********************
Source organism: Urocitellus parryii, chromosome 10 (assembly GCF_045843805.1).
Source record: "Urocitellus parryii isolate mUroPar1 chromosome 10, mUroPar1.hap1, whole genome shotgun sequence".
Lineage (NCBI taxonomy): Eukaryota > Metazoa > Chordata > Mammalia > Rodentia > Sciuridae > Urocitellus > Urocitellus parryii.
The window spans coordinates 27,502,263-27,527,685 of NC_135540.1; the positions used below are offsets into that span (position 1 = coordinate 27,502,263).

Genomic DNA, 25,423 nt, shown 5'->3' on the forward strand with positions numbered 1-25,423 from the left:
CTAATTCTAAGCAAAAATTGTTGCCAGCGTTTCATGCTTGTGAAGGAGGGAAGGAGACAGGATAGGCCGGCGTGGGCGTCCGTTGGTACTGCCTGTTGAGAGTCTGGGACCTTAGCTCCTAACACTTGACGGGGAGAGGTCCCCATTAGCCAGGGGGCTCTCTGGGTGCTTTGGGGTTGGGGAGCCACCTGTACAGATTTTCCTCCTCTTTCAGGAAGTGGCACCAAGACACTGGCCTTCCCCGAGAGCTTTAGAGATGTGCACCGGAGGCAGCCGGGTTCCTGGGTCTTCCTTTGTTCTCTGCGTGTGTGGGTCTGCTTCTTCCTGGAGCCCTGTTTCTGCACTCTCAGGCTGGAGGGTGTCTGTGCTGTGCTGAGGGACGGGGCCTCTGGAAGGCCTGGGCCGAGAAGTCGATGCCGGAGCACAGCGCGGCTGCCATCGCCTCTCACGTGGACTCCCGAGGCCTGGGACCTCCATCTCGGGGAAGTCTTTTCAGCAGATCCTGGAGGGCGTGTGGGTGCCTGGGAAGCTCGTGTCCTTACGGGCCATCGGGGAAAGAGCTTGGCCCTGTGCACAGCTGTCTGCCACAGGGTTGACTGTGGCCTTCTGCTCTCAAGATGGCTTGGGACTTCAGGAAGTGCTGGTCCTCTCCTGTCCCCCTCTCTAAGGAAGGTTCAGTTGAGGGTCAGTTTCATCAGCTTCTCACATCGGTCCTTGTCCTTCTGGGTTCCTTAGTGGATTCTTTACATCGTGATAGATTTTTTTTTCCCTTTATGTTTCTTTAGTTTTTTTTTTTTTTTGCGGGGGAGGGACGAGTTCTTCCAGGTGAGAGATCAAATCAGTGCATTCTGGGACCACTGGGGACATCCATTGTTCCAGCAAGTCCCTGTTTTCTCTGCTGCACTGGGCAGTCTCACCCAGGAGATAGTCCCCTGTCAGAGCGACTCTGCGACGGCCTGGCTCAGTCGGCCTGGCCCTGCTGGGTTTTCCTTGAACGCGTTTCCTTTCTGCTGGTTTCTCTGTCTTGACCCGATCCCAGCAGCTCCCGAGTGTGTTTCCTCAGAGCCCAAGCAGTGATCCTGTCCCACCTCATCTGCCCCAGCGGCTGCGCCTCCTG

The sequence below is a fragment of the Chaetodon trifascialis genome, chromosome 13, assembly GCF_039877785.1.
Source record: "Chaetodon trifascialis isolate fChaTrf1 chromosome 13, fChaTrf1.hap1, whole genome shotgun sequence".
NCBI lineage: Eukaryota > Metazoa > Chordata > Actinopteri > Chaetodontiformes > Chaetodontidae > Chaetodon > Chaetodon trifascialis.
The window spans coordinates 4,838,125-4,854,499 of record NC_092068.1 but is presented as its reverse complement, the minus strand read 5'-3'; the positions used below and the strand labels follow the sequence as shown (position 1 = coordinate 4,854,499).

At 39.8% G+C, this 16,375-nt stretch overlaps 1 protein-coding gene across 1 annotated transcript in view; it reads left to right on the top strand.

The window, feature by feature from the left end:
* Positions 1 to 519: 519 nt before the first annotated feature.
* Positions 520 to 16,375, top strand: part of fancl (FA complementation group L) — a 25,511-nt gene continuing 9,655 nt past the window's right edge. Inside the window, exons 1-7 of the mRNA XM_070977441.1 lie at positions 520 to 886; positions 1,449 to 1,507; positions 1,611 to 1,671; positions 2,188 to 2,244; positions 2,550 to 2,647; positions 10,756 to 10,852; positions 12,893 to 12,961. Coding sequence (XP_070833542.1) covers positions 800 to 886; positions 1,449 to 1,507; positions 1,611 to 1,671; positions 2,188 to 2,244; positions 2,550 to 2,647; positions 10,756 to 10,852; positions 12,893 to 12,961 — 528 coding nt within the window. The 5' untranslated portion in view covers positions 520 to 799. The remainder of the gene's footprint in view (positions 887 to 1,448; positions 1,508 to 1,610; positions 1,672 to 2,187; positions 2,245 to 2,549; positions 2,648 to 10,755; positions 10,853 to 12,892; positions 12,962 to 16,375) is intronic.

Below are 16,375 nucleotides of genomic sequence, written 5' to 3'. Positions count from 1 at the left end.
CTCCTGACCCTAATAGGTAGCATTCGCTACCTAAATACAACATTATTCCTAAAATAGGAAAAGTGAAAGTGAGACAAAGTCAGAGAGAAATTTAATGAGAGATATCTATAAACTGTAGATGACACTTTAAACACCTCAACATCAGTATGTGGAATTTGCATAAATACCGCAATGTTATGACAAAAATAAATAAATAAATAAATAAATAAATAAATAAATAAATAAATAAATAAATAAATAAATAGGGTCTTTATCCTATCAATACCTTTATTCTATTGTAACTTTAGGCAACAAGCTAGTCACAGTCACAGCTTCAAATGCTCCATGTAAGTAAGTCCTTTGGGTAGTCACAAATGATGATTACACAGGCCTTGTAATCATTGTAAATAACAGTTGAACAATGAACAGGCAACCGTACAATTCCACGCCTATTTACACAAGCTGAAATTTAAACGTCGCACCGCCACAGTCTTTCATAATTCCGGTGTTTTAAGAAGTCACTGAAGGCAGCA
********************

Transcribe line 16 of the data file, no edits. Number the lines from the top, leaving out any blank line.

CTCCTGACCCTAATAGGTAGCATTCGCTACCTAAATACAACATTATTCCTAAAATAGGAAAAGTGAAAGTGAGACAAAGTCAGAGAGAAATTTAATGAGAGATATCTATAAACTGTAGATGACACTTTAAACACCTCAACATCAGTATGTGGAATTTGCATAAATACCGCAATGTTATGACAAAAATAAATAAATAAATAAATAAATAAATAAATAAATAAATAAATAAATAAATAAATAAATAGGGTCTTTATCCTATCAATACCTTTATTCTATTGTAACTTTAGGCAACAAGCTAGTCACAGTCACAGCTTCAAATGCTCCATGTAAGTAAGTCCTTTGGGTAGTCACAAATGATGATTACACAGGCCTTGTAATCATTGTAAATAACAGTTGAACAATGAACAGGCAACCGTACAATTCCACGCCTATTTACACAAGCTGAAATTTAAACGTCGCACCGCCACAGTCTTTCATAATTCCGGTGTTTTAAGAAGTCACTGAAGGCAGCA